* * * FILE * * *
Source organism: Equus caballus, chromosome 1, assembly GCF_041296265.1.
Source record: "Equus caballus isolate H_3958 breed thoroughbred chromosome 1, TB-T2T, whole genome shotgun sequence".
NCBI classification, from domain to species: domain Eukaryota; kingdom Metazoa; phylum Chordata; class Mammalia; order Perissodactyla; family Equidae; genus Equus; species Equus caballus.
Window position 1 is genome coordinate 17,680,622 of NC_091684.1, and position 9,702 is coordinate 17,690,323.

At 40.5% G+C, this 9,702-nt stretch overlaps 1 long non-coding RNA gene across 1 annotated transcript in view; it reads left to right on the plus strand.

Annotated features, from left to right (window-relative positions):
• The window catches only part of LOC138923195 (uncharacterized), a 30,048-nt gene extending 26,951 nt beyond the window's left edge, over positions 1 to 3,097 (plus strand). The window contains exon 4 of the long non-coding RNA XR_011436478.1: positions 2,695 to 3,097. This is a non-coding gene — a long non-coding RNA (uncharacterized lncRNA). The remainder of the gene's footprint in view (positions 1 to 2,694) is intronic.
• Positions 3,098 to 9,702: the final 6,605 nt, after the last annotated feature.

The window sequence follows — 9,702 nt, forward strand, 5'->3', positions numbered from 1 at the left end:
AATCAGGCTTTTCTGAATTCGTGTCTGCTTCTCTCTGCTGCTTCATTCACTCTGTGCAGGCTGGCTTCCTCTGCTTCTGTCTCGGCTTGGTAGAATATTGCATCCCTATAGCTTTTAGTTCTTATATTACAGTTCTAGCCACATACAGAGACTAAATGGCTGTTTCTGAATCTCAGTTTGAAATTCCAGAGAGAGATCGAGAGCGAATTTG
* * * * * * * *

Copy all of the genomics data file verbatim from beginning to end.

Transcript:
Source organism: Equus caballus, chromosome 1, assembly GCF_041296265.1.
Source record: "Equus caballus isolate H_3958 breed thoroughbred chromosome 1, TB-T2T, whole genome shotgun sequence".
NCBI classification, from domain to species: domain Eukaryota; kingdom Metazoa; phylum Chordata; class Mammalia; order Perissodactyla; family Equidae; genus Equus; species Equus caballus.
Window position 1 is genome coordinate 17,680,622 of NC_091684.1, and position 9,702 is coordinate 17,690,323.

At 40.5% G+C, this 9,702-nt stretch overlaps 1 long non-coding RNA gene across 1 annotated transcript in view; it reads left to right on the plus strand.

Annotated features, from left to right (window-relative positions):
• The window catches only part of LOC138923195 (uncharacterized), a 30,048-nt gene extending 26,951 nt beyond the window's left edge, over positions 1 to 3,097 (plus strand). The window contains exon 4 of the long non-coding RNA XR_011436478.1: positions 2,695 to 3,097. This is a non-coding gene — a long non-coding RNA (uncharacterized lncRNA). The remainder of the gene's footprint in view (positions 1 to 2,694) is intronic.
• Positions 3,098 to 9,702: the final 6,605 nt, after the last annotated feature.

The window sequence follows — 9,702 nt, forward strand, 5'->3', positions numbered from 1 at the left end:
AATCAGGCTTTTCTGAATTCGTGTCTGCTTCTCTCTGCTGCTTCATTCACTCTGTGCAGGCTGGCTTCCTCTGCTTCTGTCTCGGCTTGGTAGAATATTGCATCCCTATAGCTTTTAGTTCTTATATTACAGTTCTAGCCACATACAGAGACTAAATGGCTGTTTCTGAATCTCAGTTTGAAATTCCAGAGAGAGATCGAGAGCGAATTTG